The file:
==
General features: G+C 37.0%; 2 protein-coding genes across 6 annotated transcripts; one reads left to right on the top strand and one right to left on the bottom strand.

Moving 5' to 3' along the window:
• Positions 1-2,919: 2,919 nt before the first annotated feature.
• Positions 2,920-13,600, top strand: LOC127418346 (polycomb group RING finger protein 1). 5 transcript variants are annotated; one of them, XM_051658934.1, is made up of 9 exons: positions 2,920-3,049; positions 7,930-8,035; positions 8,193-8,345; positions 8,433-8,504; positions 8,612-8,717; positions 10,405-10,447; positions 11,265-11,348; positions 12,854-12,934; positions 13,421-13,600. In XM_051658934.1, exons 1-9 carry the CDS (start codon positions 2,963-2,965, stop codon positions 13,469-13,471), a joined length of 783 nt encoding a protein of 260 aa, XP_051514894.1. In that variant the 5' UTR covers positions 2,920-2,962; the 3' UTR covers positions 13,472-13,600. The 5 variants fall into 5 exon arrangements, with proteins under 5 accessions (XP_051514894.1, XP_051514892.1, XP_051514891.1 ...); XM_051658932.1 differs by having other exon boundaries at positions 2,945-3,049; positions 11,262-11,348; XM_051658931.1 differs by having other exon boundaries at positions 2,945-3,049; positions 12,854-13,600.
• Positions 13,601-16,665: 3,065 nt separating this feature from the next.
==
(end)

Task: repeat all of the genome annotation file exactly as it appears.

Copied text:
General features: G+C 37.0%; 2 protein-coding genes across 6 annotated transcripts; one reads left to right on the top strand and one right to left on the bottom strand.

Moving 5' to 3' along the window:
• Positions 1-2,919: 2,919 nt before the first annotated feature.
• Positions 2,920-13,600, top strand: LOC127418346 (polycomb group RING finger protein 1). 5 transcript variants are annotated; one of them, XM_051658934.1, is made up of 9 exons: positions 2,920-3,049; positions 7,930-8,035; positions 8,193-8,345; positions 8,433-8,504; positions 8,612-8,717; positions 10,405-10,447; positions 11,265-11,348; positions 12,854-12,934; positions 13,421-13,600. In XM_051658934.1, exons 1-9 carry the CDS (start codon positions 2,963-2,965, stop codon positions 13,469-13,471), a joined length of 783 nt encoding a protein of 260 aa, XP_051514894.1. In that variant the 5' UTR covers positions 2,920-2,962; the 3' UTR covers positions 13,472-13,600. The 5 variants fall into 5 exon arrangements, with proteins under 5 accessions (XP_051514894.1, XP_051514892.1, XP_051514891.1 ...); XM_051658932.1 differs by having other exon boundaries at positions 2,945-3,049; positions 11,262-11,348; XM_051658931.1 differs by having other exon boundaries at positions 2,945-3,049; positions 12,854-13,600.
• Positions 13,601-16,665: 3,065 nt separating this feature from the next.